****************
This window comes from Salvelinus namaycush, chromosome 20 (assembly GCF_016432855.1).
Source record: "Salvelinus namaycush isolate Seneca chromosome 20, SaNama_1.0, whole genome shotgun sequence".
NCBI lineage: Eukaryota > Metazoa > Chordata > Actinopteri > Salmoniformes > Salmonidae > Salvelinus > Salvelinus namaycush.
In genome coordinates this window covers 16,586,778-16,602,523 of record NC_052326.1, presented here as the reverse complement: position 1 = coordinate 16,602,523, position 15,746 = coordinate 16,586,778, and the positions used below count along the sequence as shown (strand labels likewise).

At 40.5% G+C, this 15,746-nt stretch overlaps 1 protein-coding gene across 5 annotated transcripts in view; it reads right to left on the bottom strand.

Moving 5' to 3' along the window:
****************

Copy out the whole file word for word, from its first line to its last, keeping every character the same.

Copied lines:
This window comes from Salvelinus namaycush, chromosome 20 (assembly GCF_016432855.1).
Source record: "Salvelinus namaycush isolate Seneca chromosome 20, SaNama_1.0, whole genome shotgun sequence".
NCBI lineage: Eukaryota > Metazoa > Chordata > Actinopteri > Salmoniformes > Salmonidae > Salvelinus > Salvelinus namaycush.
In genome coordinates this window covers 16,586,778-16,602,523 of record NC_052326.1, presented here as the reverse complement: position 1 = coordinate 16,602,523, position 15,746 = coordinate 16,586,778, and the positions used below count along the sequence as shown (strand labels likewise).

At 40.5% G+C, this 15,746-nt stretch overlaps 1 protein-coding gene across 5 annotated transcripts in view; it reads right to left on the bottom strand.

Moving 5' to 3' along the window: